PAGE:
$137.8B U.S. ad spend for top 200 advertisers
I was asked to speak at next week's Ad Age Digital Conference on "The Future of Advertising" – a daunting task, but fortunately not one that requires me to be Nostradamus. The fact is, the future is already here, and it's being driven by consumer behavior that is disrupting the marketing model. Like it or not, we're in an attention economy – and have been for more than a decade, mind you – where consumers are increasingly in control of media they consume and how brands are perceived.
Yet our industry is operating at its core much the same as it was in the pre-digital era. Sure there have been changes, but it's more like a paint job or landscaping, rather than a gutting of the house that is so badly needed.
Like Eisenhower's warning in 1961 of the military-industrial complex creating self-sustaining programs and power that were hard to unravel, today's "advertising industrial complex" has erected an ecosystem with ingrained systems, relationships and methodologies that are ill-equipped to fighting the challenges of the digital era. This inertia is our enemy.
Right now business leaders are looking for digital leadership. A recent Forrester report surveyed 1,200+ global business executives and uncovered some eye-opening findings. While 74% of global businesses have a digital strategy, only 33% believe it's the right strategy, and beyond that, only 21% – or less than one-fourth – believe they have the right people setting the strategy.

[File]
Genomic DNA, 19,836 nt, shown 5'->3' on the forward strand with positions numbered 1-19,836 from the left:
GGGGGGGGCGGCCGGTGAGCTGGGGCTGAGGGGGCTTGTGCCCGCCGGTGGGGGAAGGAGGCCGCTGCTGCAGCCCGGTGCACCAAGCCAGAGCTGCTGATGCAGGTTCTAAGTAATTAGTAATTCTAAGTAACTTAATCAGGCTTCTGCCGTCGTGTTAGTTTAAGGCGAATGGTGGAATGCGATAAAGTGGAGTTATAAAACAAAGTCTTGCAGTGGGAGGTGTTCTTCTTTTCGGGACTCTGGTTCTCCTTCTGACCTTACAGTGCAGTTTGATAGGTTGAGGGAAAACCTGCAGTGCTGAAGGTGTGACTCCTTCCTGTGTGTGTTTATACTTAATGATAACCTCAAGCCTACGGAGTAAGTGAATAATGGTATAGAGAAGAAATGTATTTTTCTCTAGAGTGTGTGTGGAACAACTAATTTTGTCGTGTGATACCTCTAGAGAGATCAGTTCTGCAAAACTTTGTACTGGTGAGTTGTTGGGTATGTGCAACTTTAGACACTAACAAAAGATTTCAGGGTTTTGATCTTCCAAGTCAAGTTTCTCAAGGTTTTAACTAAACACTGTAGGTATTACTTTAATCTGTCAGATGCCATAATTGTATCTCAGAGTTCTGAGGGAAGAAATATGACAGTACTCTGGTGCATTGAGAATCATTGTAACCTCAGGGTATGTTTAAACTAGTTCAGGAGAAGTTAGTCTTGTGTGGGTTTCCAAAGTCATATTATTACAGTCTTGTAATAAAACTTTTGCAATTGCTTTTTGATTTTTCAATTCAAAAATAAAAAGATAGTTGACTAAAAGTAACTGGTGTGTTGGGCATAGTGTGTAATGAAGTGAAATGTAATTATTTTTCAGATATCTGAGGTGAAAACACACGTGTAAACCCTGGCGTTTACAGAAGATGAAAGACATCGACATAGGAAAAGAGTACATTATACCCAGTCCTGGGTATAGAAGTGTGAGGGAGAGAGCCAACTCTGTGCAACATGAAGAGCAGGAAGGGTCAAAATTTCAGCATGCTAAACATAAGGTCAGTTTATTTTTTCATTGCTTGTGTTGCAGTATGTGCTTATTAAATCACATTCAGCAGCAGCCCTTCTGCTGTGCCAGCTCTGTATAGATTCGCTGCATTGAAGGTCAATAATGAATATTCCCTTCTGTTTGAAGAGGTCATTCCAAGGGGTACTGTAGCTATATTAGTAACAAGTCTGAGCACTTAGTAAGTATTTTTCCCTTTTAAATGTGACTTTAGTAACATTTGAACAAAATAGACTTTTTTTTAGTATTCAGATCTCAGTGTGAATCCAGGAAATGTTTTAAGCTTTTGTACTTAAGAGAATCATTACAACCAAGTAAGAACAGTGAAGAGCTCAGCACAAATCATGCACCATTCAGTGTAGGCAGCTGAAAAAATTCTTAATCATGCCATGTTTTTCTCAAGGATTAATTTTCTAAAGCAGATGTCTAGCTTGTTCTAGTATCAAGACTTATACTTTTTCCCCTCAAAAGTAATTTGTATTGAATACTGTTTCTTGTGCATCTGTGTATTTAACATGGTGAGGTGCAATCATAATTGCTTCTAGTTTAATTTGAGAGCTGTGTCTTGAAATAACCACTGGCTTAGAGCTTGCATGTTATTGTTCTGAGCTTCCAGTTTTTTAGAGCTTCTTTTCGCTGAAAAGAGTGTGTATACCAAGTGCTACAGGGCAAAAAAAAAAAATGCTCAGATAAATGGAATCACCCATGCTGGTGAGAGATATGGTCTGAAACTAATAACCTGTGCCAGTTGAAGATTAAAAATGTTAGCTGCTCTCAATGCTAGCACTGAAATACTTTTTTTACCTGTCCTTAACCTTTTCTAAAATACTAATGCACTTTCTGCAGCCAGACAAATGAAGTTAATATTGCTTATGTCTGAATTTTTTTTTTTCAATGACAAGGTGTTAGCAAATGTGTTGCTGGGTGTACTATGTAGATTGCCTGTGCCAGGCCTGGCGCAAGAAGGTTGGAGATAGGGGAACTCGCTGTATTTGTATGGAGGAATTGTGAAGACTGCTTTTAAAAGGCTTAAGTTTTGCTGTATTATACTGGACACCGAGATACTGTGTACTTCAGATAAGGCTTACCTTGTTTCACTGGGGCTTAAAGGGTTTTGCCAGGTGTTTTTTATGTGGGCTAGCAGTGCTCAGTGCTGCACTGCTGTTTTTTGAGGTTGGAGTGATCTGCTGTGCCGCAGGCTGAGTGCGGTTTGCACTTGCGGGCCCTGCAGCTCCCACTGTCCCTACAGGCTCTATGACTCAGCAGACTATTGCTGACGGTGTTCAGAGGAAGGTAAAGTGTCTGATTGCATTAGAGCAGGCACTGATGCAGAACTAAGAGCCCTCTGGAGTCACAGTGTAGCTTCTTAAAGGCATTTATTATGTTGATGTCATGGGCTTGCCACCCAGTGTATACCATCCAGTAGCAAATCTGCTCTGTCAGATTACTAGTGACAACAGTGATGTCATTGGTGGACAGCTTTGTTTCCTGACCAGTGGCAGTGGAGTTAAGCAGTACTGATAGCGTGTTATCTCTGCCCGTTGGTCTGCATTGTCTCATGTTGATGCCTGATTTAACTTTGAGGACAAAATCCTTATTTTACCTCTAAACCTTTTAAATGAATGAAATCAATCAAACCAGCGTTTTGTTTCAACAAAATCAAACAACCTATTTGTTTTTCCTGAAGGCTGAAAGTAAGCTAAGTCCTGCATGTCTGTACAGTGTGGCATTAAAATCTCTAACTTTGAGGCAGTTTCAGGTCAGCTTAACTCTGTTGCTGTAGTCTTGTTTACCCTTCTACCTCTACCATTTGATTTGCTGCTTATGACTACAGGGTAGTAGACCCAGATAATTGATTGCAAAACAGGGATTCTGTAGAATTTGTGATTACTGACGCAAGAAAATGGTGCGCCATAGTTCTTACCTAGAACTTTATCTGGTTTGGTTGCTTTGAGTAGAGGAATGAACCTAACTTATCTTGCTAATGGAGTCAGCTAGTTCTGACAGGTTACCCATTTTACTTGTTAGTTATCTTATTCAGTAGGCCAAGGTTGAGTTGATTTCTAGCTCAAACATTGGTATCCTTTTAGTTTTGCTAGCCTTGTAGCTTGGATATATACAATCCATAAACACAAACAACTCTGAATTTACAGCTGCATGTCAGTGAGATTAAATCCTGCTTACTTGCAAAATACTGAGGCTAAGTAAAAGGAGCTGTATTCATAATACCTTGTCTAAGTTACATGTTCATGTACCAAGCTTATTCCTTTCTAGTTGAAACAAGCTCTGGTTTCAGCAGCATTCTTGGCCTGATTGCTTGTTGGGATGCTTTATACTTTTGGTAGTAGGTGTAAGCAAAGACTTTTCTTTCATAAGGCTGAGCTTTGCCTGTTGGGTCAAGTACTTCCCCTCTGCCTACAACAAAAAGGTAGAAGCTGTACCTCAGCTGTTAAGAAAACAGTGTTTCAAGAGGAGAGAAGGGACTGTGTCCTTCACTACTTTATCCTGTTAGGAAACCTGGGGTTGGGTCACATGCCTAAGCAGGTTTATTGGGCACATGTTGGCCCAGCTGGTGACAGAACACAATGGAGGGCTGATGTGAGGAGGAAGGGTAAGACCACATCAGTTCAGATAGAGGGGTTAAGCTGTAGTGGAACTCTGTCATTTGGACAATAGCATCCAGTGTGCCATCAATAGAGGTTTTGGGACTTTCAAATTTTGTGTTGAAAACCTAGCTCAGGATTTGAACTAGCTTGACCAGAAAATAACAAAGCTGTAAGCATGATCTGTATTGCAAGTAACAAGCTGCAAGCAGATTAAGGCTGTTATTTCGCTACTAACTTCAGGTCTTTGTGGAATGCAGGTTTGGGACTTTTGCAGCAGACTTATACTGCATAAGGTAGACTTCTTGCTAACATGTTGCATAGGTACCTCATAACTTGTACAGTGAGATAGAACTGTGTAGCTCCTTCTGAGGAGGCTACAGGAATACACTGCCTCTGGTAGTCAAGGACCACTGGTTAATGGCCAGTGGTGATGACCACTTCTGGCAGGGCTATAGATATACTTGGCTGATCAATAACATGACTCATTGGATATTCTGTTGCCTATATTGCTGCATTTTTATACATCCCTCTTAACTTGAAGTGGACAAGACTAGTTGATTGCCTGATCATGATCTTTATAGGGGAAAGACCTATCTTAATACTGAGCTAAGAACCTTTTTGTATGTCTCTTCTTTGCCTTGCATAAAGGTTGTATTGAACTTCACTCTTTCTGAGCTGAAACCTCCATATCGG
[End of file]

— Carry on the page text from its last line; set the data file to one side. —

This is a formula ripe for disruption and disintermediation, which poses a huge threat to some of the world's leading brands and the rest of the ecosystem. Unconventional approaches are causing disruption in all sorts of industries, from entertainment to retail to beverages, and inflicting business pain on many category leaders in the process.
We all must now operate like disruptors, and to do this, we must rethink our approach to marketing in a post-digital era. The industry can move a long way towards reinventing itself by making three structural reforms to the way we budget, measure success and deploy marketing assets in digital age:
Rather than looking at last year's marketing budget line items and making incremental changes, marketers need to evaluate the landscape just like a new entrant would do, without creating artificial buckets between paid, earned and owned, traditional or digital. Starting from scratch will liberate marketers to focus solely on how the brand's organizing idea can be best supported by a content and connections strategy to best achieve its objectives.
Re-architecting success metrics
We can't optimize for the digital age when we're measuring success based on rear view mirror assumptions of how advertising affects consumer behavior. There are a lot of issues with measurement, but the most prominent one is that we continue to ignore the impact of earned media. For instance, many major marketers are still using marketing mix ROI models that exclude earned media and are using working vs. non-working media ratios as measurement of efficiency. These old formulas serve as counter-incentives to investing in compelling content and experiences that work so well in the digital era.
Right time marketing
Real time marketing became fashionable in the aftermath of the Oreo Moment during the 2013 Super Bowl. While real time can be an important tactic, Right time marketing is now an essential strategy. And it's not always the right time to be real time. Right time marketers must have teams that are integrated, multi-dimensional and nimble, as well as open technology platforms that enable these teams to transform data into insights into action in near real-time.
The future is here. It's not hard to see where we are going, but it's going to dramatically affect our industry. It looks like it's evolutionary but it's not. Industry resistance - and the advertising-industrial complex - are just making it feel that way. The time is now to rebuild our industry with new budgets, success metrics and deployment plans built for the digital age.